Improvements in technology have increased global natural gas supplies, but delivery problems caused by US and international politics have kept vibrant worldwide markets many people expected 5 years ago from materializing, a senior fellow at the Istituto Affari Internazionali in Rome stated.
“Gas is an easily politicized commodity that producing countries can use to try to influence consuming countries’ policies. This helps explain international decision-makers’ reluctance to adopt measures to prevent this,” Nicolo Sartori said during the US launch of a book, “The Future of Natural Gas: Markets and Geopolitics” at the Atlantic Council on Sept. 22.
The growth of LNG is one positive trend, he said. “It’s important not only in Europe, but in China, which has embraced more LNG as a way to reduce its carbon footprint,” said Sartori, who wrote one of the book’s chapters. “Producing countries have had to respond, such as Russia, which has begun to liberalize its internal market.
“But the lack of political will is slowing down the emergence of potential producing regions such as the Eastern Mediterranean and North Africa,” he said. “Generally, the book shows how the technological and economic forces to transform the global gas market are there, but the political will has been missing.”
Jane Nakano, a senior fellow at the Center for Strategic & International Studies’ Energy and National Security Program, who also wrote a chapter for the book, said Japan’s response to changing global gas markets has been particularly significant. It has tried to diversify supplies away from Southeast Asia, because they have to move through the South China Sea, and buy more gas at prices that are not linked to crude oil, she noted.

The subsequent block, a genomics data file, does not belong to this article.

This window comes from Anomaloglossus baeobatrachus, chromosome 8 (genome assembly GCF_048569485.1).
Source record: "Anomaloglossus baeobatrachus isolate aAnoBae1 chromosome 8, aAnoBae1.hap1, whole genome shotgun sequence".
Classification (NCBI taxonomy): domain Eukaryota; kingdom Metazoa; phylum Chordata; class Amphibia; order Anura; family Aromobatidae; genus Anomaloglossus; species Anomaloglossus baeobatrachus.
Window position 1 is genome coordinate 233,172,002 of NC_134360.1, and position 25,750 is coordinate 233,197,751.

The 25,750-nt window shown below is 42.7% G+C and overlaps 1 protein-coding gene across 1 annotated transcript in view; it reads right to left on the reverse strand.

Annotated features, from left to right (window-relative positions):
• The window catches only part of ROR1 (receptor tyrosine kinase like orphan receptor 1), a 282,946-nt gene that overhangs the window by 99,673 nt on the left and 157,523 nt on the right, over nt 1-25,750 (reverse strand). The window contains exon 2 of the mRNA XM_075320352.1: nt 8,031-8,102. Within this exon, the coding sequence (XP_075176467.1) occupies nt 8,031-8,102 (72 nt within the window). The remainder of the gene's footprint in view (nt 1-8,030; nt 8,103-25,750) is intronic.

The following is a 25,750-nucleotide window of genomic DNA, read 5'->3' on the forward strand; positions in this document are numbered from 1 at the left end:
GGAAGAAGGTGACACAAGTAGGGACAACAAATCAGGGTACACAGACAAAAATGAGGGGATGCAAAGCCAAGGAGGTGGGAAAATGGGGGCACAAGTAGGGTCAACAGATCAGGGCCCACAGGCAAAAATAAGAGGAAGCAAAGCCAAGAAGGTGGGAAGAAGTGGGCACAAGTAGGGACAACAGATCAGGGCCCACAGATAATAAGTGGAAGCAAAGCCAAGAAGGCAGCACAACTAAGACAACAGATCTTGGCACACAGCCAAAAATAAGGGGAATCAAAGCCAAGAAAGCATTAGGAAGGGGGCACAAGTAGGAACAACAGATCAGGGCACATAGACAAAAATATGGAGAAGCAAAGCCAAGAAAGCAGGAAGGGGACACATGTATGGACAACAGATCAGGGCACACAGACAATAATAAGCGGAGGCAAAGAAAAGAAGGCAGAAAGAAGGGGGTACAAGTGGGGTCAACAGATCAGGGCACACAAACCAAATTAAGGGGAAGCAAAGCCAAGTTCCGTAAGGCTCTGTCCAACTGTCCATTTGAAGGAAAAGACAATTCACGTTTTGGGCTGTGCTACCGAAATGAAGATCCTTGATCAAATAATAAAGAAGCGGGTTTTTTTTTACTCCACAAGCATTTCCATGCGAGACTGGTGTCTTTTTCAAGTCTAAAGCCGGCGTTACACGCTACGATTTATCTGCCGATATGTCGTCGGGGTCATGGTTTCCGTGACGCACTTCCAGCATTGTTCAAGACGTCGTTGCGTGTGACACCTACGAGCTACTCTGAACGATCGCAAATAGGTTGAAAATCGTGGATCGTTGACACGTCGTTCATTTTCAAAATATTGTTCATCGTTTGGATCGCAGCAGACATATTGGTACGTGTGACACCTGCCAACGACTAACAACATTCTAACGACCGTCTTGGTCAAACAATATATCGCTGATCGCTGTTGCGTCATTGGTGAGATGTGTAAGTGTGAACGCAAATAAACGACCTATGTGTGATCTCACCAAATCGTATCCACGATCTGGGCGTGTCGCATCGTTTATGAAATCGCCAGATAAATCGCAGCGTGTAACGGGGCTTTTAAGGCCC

“My chapter also looks at how the so-called US shale revolution could not have happened at a more fortunate time for the Japanese, particularly with changes in their domestic policies,” Nakano said.
“Lastly, there’s a geopolitical look at Japan’s relationship with China and Russia. It comes down to the primacy of Tokyo’s relationship with Washington, which constrains the parameters in which it can act.”
Limited pipeline options
But Russia also is the only country that has the gas resources that can be shipped to Japan by pipeline, Nakano said. Energy companies in Japan have become much more cautious about this pipeline trade proposal, she said. “When it comes to LNG, I think Japan is more hopeful as Australia has become the major LNG exporter in the region and US supplies are more favorably priced. It wants to make certain that whatever happens between Russia and China, Japan’s supply position isn’t undermined,” she said.
A third participant, Bud Coote, a resident senior fellow at the Atlantic Council’s Global Energy Center, said he did not contribute to the book, but had just finished reading it and strongly recommended it. “The future of gas is bright, but it’s also a bit smoky. The degree to which governments embrace it as a transitional fuel to move us from dependence on hydrocarbons to fuels which are friendlier to the climate is uncertain,” he stated.
The extent to which US and Russian gas compete for European markets is another uncertainty, Coote said. “Currently, low prices in Europe make it difficult for US LNG. Its competitiveness also has been hurt by the recent rise in Henry Hub prices to $3.24/MMbtu from $2[/MMbtu] earlier this year. Sales to Europe would need to be around $5[/MMbtu] to be economic. Russia would like to keep prices below that,” he said.
Asked whether Iran could become a bigger force on global gas markets in the next 5 years with its extensive Pars field reserves, the discussion participants said it’s uncertain. “Iran’s priorities are reinjecting gas into oil fields, improving its petrochemical industry, and satisfying domestic demand,” said Coote.
Nakano said, “I understand that Iran might need much of its gas to revitalize its oil production. Asian economies are still interested, but they also want the price to be right, especially with more US exports.”
Sartori noted, “The sanction situation still isn’t clear, which is discouraging investment. That might be different in 5 more years. Ironically, Iran was expected to supply gas for the Nabucco pipeline in 2003. If you look at where its gas fields are located, it makes more sense for Iran to export its gas as LNG to Asia than to try to build a pipeline to Europe.”
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